The Do 335 offered yet a third variation on the center-line thrust theme, the rear engine driving an air screw aft of a cruciform tail. This unusual air screw position again was not new in itself, for the Tatin-Paulhan Airo-Torpille of 1911 had employed just such an arrangement, but until the d6but of the Do 335 no aircraft had coupled this oddly-situated propeller with m orthodox tractor air screw, the Pfeil thus being rendered unique among combat aircraft.
The periodic revival of interest in the center-line thrust concept was understandable in view of the fighter designer's constant demand for more power than was afforded by contemporary engines and the penalties exacted in the form of increased drag and reduced maneuverability by the adoption of two engines in an orthodox wing-mounted arrangement. With the power from both engines being delivered down the centre-line of the aircraft the desired attributes of minimal frontal area and a clean wing could be obtained, these being coupled with the elimination of power asymmetry in the event of an engine failure, but by and large the complications of the alternative centre-line thrust configurations frustrated their adherents until the Do 335 proved its practicability.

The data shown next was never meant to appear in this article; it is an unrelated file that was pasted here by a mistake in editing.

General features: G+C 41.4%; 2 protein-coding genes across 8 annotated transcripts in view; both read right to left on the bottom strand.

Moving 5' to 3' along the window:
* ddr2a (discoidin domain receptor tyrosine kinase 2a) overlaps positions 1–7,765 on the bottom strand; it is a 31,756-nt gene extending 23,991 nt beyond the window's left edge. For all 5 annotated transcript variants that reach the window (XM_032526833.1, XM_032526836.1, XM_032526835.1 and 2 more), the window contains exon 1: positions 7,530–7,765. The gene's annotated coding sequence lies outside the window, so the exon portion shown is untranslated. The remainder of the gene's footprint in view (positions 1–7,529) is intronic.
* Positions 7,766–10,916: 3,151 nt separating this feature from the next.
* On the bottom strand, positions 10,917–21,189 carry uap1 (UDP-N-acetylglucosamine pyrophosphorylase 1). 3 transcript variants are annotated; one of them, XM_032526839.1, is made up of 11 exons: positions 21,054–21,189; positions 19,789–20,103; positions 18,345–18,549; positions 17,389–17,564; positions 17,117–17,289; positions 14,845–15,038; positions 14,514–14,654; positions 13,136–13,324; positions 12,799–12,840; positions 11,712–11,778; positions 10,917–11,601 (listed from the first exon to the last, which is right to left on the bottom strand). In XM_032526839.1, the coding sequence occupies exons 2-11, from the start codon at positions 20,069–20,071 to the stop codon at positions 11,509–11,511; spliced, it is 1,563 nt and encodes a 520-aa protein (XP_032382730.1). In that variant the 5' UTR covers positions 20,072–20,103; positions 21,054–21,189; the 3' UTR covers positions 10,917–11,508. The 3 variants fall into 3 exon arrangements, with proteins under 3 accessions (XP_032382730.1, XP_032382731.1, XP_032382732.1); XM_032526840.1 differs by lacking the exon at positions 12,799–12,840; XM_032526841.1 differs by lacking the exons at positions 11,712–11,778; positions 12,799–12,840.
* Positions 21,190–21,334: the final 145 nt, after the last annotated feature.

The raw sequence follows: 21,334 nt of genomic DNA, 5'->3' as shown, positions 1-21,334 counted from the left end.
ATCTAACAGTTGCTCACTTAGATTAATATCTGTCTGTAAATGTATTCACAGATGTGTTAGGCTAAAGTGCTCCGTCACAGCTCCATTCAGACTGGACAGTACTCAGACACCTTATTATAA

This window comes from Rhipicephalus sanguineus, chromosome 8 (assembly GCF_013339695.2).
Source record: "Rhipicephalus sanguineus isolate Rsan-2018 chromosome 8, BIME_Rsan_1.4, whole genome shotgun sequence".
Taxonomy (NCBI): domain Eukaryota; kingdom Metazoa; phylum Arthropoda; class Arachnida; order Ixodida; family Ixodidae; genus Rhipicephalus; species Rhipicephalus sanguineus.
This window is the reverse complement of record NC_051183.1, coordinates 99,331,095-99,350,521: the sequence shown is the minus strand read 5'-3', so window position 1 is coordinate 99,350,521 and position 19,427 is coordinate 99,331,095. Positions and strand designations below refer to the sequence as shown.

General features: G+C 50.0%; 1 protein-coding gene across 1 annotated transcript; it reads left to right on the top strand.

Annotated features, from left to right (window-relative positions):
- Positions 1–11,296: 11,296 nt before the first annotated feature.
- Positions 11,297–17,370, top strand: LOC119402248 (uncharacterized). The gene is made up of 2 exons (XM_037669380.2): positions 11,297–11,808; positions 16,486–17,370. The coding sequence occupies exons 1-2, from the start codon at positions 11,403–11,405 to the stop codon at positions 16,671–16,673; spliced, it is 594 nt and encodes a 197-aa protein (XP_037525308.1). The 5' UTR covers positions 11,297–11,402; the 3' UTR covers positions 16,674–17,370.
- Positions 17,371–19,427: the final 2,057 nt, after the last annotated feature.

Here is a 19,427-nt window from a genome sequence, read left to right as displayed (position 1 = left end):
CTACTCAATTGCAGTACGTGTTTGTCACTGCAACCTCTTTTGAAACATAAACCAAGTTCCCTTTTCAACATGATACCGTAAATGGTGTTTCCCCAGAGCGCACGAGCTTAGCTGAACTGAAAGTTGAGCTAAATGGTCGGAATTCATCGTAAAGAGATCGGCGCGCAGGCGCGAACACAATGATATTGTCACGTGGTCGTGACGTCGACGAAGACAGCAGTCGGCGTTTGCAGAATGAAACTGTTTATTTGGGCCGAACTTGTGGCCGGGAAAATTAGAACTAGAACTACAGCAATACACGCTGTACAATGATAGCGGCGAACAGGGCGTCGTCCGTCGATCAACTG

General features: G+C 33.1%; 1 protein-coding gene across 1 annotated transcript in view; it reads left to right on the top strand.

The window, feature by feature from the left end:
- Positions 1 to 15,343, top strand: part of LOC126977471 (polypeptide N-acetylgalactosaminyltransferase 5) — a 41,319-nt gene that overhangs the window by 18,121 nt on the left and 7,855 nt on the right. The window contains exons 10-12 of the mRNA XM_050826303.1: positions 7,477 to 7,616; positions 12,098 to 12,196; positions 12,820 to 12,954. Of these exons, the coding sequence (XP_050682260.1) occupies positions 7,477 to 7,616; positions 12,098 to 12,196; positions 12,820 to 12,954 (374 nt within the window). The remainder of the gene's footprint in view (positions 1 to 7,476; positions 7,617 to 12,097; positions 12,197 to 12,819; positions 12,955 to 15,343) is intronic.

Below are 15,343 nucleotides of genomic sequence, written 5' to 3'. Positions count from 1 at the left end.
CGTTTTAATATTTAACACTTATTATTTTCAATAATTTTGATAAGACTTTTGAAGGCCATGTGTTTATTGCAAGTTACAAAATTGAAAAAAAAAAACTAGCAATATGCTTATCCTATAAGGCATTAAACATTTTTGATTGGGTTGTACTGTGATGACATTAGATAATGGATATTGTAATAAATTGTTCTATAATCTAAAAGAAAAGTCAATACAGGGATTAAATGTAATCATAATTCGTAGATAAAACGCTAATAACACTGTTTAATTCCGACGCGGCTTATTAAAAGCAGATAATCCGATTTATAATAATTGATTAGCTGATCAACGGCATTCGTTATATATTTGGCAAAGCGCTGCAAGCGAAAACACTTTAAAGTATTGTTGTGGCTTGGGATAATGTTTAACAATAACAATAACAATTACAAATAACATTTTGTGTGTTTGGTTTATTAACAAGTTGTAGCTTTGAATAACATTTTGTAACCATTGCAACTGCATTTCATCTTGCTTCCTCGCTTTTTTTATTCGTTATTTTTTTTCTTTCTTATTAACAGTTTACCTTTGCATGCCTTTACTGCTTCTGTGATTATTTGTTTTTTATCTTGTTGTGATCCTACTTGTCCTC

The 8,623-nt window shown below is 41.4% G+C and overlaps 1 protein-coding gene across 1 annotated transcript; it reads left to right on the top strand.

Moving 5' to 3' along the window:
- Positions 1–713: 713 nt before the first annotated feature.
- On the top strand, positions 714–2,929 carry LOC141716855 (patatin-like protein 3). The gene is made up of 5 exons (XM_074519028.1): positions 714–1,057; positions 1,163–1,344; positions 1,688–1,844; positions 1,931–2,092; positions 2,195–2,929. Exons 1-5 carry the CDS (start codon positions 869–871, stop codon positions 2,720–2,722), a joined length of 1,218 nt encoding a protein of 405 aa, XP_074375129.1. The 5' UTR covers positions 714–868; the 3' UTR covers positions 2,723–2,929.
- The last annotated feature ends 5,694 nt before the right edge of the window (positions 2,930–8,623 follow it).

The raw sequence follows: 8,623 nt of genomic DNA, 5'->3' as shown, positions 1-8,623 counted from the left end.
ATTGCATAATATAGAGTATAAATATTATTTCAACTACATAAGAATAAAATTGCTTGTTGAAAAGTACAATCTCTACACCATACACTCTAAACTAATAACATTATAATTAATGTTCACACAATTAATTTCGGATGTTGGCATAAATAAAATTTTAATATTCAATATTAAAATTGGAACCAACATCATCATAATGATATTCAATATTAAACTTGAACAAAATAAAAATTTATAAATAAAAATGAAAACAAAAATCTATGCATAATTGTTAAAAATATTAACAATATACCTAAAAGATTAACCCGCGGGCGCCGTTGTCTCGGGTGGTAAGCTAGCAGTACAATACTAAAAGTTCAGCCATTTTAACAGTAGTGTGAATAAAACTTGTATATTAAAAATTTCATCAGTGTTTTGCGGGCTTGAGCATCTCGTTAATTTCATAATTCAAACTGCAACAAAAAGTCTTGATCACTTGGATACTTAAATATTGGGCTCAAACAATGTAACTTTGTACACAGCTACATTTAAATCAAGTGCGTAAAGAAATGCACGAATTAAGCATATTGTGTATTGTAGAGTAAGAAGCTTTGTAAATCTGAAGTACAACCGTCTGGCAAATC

Prof.-Dr. Claudius Dornier had displayed an interest in the potentialities of the centre-line thrust concept from an early phase in his career, utilizing a tandem arrangement of one tractor and one pusher engine for his Gs I flying boat of 1919, and retaining this for many of his subsequent designs, but it was not until the mid 'thirties that he gave active consideration to its adaptation for use by a high-speed combat aircraft.
Prof.Dr. Dornier first patented the configuration in 1937 that was to render the Do 335 unique when it appeared six years later, and to prove the practicability of the aft-mounted air screw with its long extension shaft he commissioned Ulrich Bitter to design a small flying test bed embodying this feature.
Designated the G6ppingen G6 9 and built at Westerberg by Schempp-Hirth, the Hitter-designed test bed had a span of 23 ft. 7,1 in., a length of 22 ft. 334 in., and a gross weight of 1,587 lb., power being provided by an 80 h.p. Hirth HM 60R air-cooled engine mounted beneath the wing at the c.g., and driving a four-bladed wooden air screw aft of a cruciform tail by means of a long transmission shaft.